33. Hit the beach from July 14 to August 20, 2017, and take in the Quality Foods Canadian Open Sandsculpting Competition and Exhibition in Parksville, British Columbia. The world-class event attracts professional sculptors from around the globe. Competitors have 30 hours over four days to work magic with sand and water. parksvillebeachfest.ca

34. Pack your peppermints for Perth, Ontario’s Garlic Festival from August 11 to 12, 2018. With over 75 vendors and artisans, it offers more than garlic bread and braiding! perthgarlicfestival.com

35. Take in the Old Strathcona Farmers’ Market in Edmonton. Whether you’re looking to graze or actively stock up for a gathering, the market (located in the “old bus barns”), near Whyte Avenue, has everything you need, from sunflowers to Menno’s Sausage Inc. chicken pepperoni to barnboard birdhouses made by a retired dairy farmer. Open Saturdays, year-round. osfm.ca

36. Choose from two sweet options: Either pick your own strawberries, or cheat a little and attend a strawberry social.

37. Run on the bottom of the Bay of Fundy while the tide is out. No pressure! The Not Since Moses Run on August 12, 2017, offers 5K and 10K routes. The 5K race starts and ends in Sand Point on Five Island, Nova Scotia, while the 10K starts in Soley Cove and ends in Sand Point. Run proceeds (after costs) are donated to local charities. Expect an equal amount of mud, fog and fun. notsincemoses.com

38. Do you have a few hours to extend to rescue donkeys? The Donkey Sanctuary of Canada in Guelph, Ontario, is a 100-acre haven for over 70 donkeys, hinnies and mules that have been neglected or abused. The refuge opened in 1992 and relies heavily on its team of volunteers for maintenance, grooming and public programming. thedonkeysanctuary.ca

39. Clean up some trails. You don’t have to travel far: your local trails association is always happy for extra brawn in spring cleanup efforts after damaging winter storms.

40. Observe Earth Hour on March 25, 2017, from 8:30 p.m. to 9:30 p.m. local time, and creatively help combat climate change by candlelight! earthhour.org

41. Speaking of candlelight, why not just go outside? Look up. How many constellations can you name? Try identifying Orion, Leo, Canis Major, Aries and Scorpius. All visible to the naked eye, they’re some of our most famous standouts in the northern hemisphere.

42. Celebrate the Year of the Rooster. It is the only bird included in the Chinese Zodiac. Lucky flowers associated with this year are gladiola, impatiens and cockscomb.

43. Nanaimo bars are finally getting the attention they deserve beyond the holiday season. They originated in Nanaimo, British Columbia, where you can now embark on the Nanaimo Bar Trail. You’ll find temptations like bacon-topped Nanaimo bars, gluten-free varieties, and Nanaimo bar milkshakes, martinis and lattes. Wow! tourismnanaimo.com/nanaimo-bar-trail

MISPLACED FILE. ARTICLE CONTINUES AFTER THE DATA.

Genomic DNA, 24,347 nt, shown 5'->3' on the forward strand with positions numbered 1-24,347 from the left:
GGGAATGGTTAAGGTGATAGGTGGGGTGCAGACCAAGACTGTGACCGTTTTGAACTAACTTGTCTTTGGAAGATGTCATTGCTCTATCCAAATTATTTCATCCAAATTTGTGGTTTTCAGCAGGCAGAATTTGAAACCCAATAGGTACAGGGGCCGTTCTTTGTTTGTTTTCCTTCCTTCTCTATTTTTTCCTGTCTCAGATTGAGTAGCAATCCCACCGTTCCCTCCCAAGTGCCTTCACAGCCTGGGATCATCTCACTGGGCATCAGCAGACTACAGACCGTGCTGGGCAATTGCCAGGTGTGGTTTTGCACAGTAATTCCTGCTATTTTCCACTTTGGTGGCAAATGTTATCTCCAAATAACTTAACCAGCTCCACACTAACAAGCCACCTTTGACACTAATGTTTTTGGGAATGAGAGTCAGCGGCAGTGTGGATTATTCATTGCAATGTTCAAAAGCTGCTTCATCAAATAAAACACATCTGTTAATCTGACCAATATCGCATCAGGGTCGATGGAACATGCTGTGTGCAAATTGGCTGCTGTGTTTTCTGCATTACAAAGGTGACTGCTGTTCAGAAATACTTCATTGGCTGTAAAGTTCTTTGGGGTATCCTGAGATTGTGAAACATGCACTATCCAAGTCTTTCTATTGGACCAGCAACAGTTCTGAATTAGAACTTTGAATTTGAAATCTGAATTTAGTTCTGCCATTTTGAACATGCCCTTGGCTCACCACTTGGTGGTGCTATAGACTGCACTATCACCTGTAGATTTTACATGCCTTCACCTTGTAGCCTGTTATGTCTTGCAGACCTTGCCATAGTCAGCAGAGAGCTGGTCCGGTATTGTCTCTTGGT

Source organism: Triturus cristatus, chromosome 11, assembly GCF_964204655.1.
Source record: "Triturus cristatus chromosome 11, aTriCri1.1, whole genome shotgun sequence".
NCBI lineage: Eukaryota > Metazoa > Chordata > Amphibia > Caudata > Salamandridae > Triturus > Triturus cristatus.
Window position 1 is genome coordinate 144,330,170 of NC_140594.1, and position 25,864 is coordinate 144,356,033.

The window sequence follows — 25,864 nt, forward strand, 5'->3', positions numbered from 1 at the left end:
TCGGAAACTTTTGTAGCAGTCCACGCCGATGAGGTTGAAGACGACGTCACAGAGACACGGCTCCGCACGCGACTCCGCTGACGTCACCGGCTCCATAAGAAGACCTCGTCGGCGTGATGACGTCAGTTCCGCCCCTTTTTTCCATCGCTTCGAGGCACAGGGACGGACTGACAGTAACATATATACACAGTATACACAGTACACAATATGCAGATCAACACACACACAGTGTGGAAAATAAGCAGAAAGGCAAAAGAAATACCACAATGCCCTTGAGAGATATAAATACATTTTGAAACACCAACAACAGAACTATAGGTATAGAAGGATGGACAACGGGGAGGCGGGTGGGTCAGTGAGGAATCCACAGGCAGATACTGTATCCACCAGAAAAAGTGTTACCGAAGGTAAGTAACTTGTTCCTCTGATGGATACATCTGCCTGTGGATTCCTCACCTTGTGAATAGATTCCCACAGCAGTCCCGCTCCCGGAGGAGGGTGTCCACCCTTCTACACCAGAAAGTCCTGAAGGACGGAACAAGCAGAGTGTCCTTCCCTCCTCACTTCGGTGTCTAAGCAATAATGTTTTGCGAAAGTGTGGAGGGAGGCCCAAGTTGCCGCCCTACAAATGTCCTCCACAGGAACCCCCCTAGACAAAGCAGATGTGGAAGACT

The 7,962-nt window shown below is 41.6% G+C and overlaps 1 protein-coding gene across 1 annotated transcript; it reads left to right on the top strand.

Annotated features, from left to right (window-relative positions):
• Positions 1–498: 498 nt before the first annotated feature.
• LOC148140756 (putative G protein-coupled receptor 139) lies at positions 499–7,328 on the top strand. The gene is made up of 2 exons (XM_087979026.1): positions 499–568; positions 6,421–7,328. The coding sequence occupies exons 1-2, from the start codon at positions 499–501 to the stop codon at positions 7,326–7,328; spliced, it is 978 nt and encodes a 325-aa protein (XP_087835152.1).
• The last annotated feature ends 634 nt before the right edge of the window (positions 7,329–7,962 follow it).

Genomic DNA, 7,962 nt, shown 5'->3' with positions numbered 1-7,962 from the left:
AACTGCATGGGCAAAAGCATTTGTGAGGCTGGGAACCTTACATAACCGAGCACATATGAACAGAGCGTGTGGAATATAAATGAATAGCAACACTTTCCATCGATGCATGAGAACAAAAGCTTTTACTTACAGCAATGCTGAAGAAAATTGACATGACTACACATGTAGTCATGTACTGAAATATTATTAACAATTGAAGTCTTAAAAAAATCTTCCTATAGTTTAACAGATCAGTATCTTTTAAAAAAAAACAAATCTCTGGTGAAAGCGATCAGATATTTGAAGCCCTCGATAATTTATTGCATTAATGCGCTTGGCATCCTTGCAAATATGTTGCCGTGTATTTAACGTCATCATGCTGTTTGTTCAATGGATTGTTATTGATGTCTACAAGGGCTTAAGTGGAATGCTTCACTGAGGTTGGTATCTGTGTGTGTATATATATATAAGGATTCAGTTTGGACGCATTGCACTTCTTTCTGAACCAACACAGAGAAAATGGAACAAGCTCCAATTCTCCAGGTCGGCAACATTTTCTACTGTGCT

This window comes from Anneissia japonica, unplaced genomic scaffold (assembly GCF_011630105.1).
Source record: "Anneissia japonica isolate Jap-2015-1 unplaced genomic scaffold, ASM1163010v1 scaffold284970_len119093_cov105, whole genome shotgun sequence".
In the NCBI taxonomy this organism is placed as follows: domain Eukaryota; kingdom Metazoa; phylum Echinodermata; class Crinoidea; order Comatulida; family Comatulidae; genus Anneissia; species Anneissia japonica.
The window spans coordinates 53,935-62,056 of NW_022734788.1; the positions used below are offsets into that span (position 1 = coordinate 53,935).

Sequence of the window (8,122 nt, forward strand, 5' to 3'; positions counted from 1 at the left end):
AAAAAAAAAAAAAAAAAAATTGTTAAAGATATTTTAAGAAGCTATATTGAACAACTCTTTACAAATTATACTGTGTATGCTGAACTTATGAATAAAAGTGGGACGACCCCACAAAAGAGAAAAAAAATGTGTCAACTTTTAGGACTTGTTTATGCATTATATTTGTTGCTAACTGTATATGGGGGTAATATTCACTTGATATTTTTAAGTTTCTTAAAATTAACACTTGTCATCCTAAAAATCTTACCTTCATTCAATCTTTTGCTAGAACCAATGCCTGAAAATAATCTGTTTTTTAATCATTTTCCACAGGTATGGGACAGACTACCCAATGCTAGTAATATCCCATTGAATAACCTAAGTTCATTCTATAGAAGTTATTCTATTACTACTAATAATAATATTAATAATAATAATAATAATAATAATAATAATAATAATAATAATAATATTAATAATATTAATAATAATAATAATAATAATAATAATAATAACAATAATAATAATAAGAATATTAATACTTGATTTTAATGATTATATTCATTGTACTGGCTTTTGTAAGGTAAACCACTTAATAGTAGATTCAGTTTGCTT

44. Support your local bookstore! Every good Canadian should read at least one book by Margaret Atwood, Alistair MacLeod, Timothy Findley, Douglas Coupland and Alice Munro.

45. For the kid set, let two curious cats teach them all about the Rocky Mountains. Written and magically illustrated by Jocey Asnong, Nuptse and Lhotse Go to the Rockies is a fun romp through the western landscape of turquoise lakes, icefields and two lost twin grizzly cubs. rmbooks.com/book_details.php?isbn_upc=9781771600194

46. Canada’s celebration of gardens runs from June 9 to 18, 2017, with National Garden Day celebrated on June 16, 2017. Be sure to plant the Perennial Plant Association’s 2017 Plant of the Year: Asclepias tuberosa (butterfly weed).

47. Surprise your neighbour with your favourite tree or potted plant on Earth Day, which falls on April 22 each year. For more ideas about the largest environmental event in the world, check out earthday.ca.

48. Get moving with ParticipACTION 150. From picking fruit to playing sledge hockey, the organization has compiled a list of 150 ways to get active and earn digital badges for your efforts. Whether you’re chopping wood or playing hide-and-seek, it all counts! Keep track online and win prizes for building snow forts and hula hooping. participaction.com

49. Take in a classic end-of-summer fair. The Canadian National Exhibition is an 18-day event, from August 17 to September 3, 2018. There are ghost walks, air shows, stunt shows, food trucks, tilt-a-whirls, SuperDogs, corn dogs and deep-fried red velvet Oreos. theex.com

50. Host a backyard barbecue “game night.” Support your local butcher and try water buffalo, elk or venison on the grill.

51. At Oso Negro in Nelson, British Columbia, queue up with the locals who already know this café’s best-kept secret: Tote your reusable mug and try the 100 percent organic, fair-trade Chocolate Cake Dark Roast coffee or sumptuous dandelion latte. Whether you hike the nearby Selkirk Mountains or meander Baker Street shops, Oso Negro will keep you caffeinated. Don’t forget to grab an e-ball—a golf-ball-size treat of chocolate, peanut butter, nuts and seeds—to go. osonegrocoffee.com